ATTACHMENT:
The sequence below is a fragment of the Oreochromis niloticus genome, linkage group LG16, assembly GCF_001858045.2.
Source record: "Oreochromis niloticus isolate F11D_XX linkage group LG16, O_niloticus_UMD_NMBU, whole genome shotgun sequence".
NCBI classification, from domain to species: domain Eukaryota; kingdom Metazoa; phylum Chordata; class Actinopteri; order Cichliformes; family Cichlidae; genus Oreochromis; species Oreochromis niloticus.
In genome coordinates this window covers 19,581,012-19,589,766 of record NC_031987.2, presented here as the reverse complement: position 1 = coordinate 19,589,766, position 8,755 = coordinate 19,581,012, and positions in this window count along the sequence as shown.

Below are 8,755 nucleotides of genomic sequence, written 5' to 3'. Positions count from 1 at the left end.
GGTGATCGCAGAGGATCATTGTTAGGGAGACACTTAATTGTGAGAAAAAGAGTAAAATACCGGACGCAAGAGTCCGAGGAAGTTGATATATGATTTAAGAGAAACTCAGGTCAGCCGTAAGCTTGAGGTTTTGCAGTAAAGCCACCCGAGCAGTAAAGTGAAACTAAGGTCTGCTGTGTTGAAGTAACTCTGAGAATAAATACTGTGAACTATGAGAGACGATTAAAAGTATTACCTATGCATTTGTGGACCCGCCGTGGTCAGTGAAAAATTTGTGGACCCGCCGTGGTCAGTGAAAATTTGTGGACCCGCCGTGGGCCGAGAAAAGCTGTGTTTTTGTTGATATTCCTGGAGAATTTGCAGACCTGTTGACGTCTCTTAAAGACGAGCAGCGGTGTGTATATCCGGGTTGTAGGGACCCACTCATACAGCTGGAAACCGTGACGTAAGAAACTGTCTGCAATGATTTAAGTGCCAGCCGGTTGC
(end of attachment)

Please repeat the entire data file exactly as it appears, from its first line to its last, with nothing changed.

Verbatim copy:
The sequence below is a fragment of the Oreochromis niloticus genome, linkage group LG16, assembly GCF_001858045.2.
Source record: "Oreochromis niloticus isolate F11D_XX linkage group LG16, O_niloticus_UMD_NMBU, whole genome shotgun sequence".
NCBI classification, from domain to species: domain Eukaryota; kingdom Metazoa; phylum Chordata; class Actinopteri; order Cichliformes; family Cichlidae; genus Oreochromis; species Oreochromis niloticus.
In genome coordinates this window covers 19,581,012-19,589,766 of record NC_031987.2, presented here as the reverse complement: position 1 = coordinate 19,589,766, position 8,755 = coordinate 19,581,012, and positions in this window count along the sequence as shown.

Below are 8,755 nucleotides of genomic sequence, written 5' to 3'. Positions count from 1 at the left end.
GGTGATCGCAGAGGATCATTGTTAGGGAGACACTTAATTGTGAGAAAAAGAGTAAAATACCGGACGCAAGAGTCCGAGGAAGTTGATATATGATTTAAGAGAAACTCAGGTCAGCCGTAAGCTTGAGGTTTTGCAGTAAAGCCACCCGAGCAGTAAAGTGAAACTAAGGTCTGCTGTGTTGAAGTAACTCTGAGAATAAATACTGTGAACTATGAGAGACGATTAAAAGTATTACCTATGCATTTGTGGACCCGCCGTGGTCAGTGAAAAATTTGTGGACCCGCCGTGGTCAGTGAAAATTTGTGGACCCGCCGTGGGCCGAGAAAAGCTGTGTTTTTGTTGATATTCCTGGAGAATTTGCAGACCTGTTGACGTCTCTTAAAGACGAGCAGCGGTGTGTATATCCGGGTTGTAGGGACCCACTCATACAGCTGGAAACCGTGACGTAAGAAACTGTCTGCAATGATTTAAGTGCCAGCCGGTTGC